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  • Kim Bogren Owen


Maybe it is the cold, or maybe it is the two back to back short trips I took, but I have been thinking about homes a lot lately. Home always seems cozier (even in our freezing, poorly insulated 1885 house) during the winter.

When I first started teaching preschool and was just starting to discover the wonder of picture books, I discovered The Little House by Virginia Lee Burton. I feel in love with this sweet book and always wanted my own little house (which I now have). A wonderful, sweet reminder of what creates a home.

Home by Carson Ellis celebrates homes of all styles and types. A fun, fast-paced romp about homes around the world.

different kinds of houses people live in is perfect for infants and toddlers. The book brings it back to the reader by asking them what the ideal home for them is.

Take a multicultural tour of the shelters around the world in Houses and Homes by Ann Morris and Ken Heyman. Part of a series of books that show how people live around this world, this book features lovely photographs.

For a more expansive look at different types of homes read Homes Around the World by Bobbie Kalman. Great photos of all kinds of homes.

Four friends decide the each want different things and so head out each taking a bit of the house they shared with them. However, once out on their own they realize thing are not as they planned in Once There Was a House, A House That Was A . . . Home by Alex T. Smith. A good book for demonstrating that a home is made by who lives in it.

Almost all animals need shelter of one kind or another. Learn about those in the playful rhyming book; A House is a House for Me by Mary Ann Hoberman and Betty Fraser.

For another look at animal homes try Animals Building Homes by Wendy Perkins. This book gives children a look at several different types of homes that animals build. It includes an idea for making nests and questions you can ask to expand on children's experiences and learning.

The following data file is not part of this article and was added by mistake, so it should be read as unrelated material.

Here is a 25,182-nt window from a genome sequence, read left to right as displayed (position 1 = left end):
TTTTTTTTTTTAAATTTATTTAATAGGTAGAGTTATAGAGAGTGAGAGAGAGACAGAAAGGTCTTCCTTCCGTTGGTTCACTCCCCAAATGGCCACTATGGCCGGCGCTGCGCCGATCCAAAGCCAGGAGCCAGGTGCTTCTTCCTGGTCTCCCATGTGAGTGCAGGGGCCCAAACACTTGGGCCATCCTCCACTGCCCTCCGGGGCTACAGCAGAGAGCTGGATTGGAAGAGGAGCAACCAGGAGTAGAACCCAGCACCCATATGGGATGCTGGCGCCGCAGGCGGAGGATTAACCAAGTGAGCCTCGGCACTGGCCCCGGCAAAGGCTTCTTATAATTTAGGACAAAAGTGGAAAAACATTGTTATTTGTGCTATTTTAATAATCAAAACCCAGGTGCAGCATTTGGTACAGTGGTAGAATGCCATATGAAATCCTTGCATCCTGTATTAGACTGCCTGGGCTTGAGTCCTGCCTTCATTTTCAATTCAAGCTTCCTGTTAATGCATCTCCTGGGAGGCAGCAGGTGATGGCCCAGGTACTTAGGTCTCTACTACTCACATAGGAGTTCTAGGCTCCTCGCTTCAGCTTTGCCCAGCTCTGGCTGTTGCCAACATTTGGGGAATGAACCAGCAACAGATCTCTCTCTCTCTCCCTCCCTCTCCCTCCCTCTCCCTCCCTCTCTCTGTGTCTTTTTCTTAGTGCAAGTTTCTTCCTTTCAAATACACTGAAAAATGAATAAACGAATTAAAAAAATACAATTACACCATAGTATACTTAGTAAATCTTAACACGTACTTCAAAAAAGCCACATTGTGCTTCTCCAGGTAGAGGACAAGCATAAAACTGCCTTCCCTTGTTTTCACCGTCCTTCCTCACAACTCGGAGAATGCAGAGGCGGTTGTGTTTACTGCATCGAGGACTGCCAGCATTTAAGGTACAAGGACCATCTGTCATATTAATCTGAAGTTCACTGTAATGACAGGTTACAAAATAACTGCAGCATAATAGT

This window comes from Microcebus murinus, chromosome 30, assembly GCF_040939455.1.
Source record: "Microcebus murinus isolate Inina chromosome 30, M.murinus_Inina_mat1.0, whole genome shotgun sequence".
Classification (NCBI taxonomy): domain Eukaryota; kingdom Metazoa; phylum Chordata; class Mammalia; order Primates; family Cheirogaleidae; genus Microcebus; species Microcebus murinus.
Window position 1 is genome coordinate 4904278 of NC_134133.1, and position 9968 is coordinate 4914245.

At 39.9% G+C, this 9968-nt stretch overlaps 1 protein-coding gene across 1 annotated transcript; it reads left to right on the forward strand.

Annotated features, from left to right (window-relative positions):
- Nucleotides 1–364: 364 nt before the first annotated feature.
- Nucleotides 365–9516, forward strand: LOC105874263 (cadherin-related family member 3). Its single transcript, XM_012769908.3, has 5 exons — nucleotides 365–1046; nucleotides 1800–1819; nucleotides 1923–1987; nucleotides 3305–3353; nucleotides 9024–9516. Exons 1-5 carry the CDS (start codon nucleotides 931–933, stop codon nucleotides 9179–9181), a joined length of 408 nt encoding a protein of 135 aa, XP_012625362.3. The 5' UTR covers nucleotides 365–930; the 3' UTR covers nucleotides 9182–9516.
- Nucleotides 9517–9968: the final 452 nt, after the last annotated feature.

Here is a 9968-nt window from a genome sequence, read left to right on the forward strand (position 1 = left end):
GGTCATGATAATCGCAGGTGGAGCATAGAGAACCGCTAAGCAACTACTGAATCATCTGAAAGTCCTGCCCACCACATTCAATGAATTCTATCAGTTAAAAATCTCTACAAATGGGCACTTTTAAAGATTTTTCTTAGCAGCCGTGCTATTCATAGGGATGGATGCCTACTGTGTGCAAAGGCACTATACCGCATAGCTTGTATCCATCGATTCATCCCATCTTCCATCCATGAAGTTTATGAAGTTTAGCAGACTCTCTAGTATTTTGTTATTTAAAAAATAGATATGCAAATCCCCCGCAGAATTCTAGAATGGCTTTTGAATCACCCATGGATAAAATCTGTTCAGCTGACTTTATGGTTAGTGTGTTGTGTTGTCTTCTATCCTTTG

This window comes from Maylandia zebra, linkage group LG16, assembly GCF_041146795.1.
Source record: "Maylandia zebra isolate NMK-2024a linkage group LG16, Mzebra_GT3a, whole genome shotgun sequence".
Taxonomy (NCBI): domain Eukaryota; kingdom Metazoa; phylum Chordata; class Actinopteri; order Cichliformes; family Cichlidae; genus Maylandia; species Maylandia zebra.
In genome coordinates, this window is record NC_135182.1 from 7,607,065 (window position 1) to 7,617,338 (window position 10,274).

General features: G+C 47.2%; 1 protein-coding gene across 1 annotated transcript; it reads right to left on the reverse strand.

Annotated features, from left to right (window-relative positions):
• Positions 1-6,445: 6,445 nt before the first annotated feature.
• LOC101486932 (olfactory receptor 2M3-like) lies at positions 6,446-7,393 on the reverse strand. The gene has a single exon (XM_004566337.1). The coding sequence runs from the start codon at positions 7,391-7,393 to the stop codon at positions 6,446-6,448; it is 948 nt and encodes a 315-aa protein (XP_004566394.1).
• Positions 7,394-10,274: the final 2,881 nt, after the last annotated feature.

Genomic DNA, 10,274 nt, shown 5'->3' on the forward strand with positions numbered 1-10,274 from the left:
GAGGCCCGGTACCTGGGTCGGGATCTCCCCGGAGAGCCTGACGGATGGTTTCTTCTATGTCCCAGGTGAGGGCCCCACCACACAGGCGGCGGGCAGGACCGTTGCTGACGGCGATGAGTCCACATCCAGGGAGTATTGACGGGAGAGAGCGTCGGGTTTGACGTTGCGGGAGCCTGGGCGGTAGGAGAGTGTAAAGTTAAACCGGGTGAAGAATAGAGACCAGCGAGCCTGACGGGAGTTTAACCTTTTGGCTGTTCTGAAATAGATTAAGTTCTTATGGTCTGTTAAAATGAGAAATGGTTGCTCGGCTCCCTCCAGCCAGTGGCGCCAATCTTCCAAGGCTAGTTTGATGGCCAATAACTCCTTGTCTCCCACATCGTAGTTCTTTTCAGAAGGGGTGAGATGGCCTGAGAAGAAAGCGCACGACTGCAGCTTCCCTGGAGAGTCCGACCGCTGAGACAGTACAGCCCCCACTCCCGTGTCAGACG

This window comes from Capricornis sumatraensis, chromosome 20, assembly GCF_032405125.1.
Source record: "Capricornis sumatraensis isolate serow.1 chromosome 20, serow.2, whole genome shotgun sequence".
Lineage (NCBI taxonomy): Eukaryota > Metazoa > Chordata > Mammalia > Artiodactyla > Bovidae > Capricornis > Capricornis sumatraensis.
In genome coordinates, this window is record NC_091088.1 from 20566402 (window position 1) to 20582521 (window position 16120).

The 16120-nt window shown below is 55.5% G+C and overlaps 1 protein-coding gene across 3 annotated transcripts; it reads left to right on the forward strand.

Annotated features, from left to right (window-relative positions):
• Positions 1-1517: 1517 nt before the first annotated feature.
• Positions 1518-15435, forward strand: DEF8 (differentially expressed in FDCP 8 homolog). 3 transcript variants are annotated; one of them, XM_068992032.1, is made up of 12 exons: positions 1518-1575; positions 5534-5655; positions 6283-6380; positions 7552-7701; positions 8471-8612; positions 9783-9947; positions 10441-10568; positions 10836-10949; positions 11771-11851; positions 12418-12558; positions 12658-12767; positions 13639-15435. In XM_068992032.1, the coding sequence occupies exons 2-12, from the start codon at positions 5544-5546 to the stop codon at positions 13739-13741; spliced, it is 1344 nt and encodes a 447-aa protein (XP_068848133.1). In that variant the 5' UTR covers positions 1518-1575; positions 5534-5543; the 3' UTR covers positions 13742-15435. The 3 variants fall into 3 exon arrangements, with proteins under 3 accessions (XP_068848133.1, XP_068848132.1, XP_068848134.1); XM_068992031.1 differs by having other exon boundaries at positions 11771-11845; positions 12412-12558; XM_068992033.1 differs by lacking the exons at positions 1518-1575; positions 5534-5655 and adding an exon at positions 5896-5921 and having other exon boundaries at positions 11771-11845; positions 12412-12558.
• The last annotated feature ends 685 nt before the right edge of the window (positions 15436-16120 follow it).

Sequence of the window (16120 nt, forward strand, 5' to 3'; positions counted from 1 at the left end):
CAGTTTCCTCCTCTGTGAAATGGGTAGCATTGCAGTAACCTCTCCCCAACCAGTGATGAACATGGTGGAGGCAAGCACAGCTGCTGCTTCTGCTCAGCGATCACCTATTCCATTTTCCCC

Homes from Start to Finish by Claire Kreger and Patrick Carney details each step that is needed to build a home. While the text might be a bit long for younger children, you can paraphrase the text, and they will enjoy the pictures.

While not specific to homes, Dreaming Up: A Celebration of Building by Christy Hale juxtaposes pictures of different building styles along with images of children building in a similar style. A great book for inspiration for children to make their own homes in various styles with materials in your home or classroom. If the child chooses to build with something that cannot be taken home, such as the unit blocks, be sure to take a picture of it to display alongside the one's children building using art materials.

As you read, add vocabulary to expand on what your child's understanding of what home means. Add words to describe what a house is literally: structure, shelter, building, dwelling, architecture, and storage. Also, add words that describe the emotion that creates a home from a house: safe, cozy, warm, and family.

To expand into dramatic play, use large boxes to create a variety of different kinds of home (or if tight for space, paint a different kind on each side of the box). You can use smaller boxes to create animal homes, such as nests or burrows. Add props (animals costumes, food, costumes and household items from around the world) to expand on these and your child will spend hours entertained.

I apologize for not having images of each book in this blog. The links from Amazon are not working, however, if you click on the title it will still bring you to each book's Amazon page.

As always, I hope you enjoyed this blog and look forward to your recommendations of books about houses, as well as ideas for activities around the theme of home.

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(This blog uses the Amazon affiliate program so when you click on the title and purchase through Amazon, you are supporting us! If you don't buy through these links, please, be sure to support your local, independent bookstore or find them at your library!)

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